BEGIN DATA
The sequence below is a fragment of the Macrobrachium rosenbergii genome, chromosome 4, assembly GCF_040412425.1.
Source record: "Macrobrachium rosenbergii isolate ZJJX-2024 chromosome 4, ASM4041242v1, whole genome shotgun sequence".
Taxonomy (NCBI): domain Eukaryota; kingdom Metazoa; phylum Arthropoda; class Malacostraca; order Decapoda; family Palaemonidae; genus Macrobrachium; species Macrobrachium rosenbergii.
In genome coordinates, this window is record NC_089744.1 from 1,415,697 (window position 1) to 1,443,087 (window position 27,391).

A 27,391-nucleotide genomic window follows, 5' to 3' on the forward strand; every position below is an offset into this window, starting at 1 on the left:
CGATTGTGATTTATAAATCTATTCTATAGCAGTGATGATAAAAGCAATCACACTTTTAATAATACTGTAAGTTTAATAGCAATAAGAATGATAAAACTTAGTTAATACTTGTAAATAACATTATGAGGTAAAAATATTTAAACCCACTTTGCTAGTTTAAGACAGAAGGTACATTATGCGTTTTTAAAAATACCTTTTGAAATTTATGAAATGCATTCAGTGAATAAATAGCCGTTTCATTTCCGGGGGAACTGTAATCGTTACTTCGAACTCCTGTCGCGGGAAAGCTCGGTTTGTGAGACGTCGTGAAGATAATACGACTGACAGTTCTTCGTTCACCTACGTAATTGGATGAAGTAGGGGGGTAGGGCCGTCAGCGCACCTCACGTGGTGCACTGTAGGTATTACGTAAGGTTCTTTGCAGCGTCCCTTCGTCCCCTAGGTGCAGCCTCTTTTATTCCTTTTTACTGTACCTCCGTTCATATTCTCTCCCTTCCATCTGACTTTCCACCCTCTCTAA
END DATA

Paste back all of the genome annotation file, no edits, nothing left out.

The sequence below is a fragment of the Macrobrachium rosenbergii genome, chromosome 4, assembly GCF_040412425.1.
Source record: "Macrobrachium rosenbergii isolate ZJJX-2024 chromosome 4, ASM4041242v1, whole genome shotgun sequence".
Taxonomy (NCBI): domain Eukaryota; kingdom Metazoa; phylum Arthropoda; class Malacostraca; order Decapoda; family Palaemonidae; genus Macrobrachium; species Macrobrachium rosenbergii.
In genome coordinates, this window is record NC_089744.1 from 1,415,697 (window position 1) to 1,443,087 (window position 27,391).

A 27,391-nucleotide genomic window follows, 5' to 3' on the forward strand; every position below is an offset into this window, starting at 1 on the left:
CGATTGTGATTTATAAATCTATTCTATAGCAGTGATGATAAAAGCAATCACACTTTTAATAATACTGTAAGTTTAATAGCAATAAGAATGATAAAACTTAGTTAATACTTGTAAATAACATTATGAGGTAAAAATATTTAAACCCACTTTGCTAGTTTAAGACAGAAGGTACATTATGCGTTTTTAAAAATACCTTTTGAAATTTATGAAATGCATTCAGTGAATAAATAGCCGTTTCATTTCCGGGGGAACTGTAATCGTTACTTCGAACTCCTGTCGCGGGAAAGCTCGGTTTGTGAGACGTCGTGAAGATAATACGACTGACAGTTCTTCGTTCACCTACGTAATTGGATGAAGTAGGGGGGTAGGGCCGTCAGCGCACCTCACGTGGTGCACTGTAGGTATTACGTAAGGTTCTTTGCAGCGTCCCTTCGTCCCCTAGGTGCAGCCTCTTTTATTCCTTTTTACTGTACCTCCGTTCATATTCTCTCCCTTCCATCTGACTTTCCACCCTCTCTAA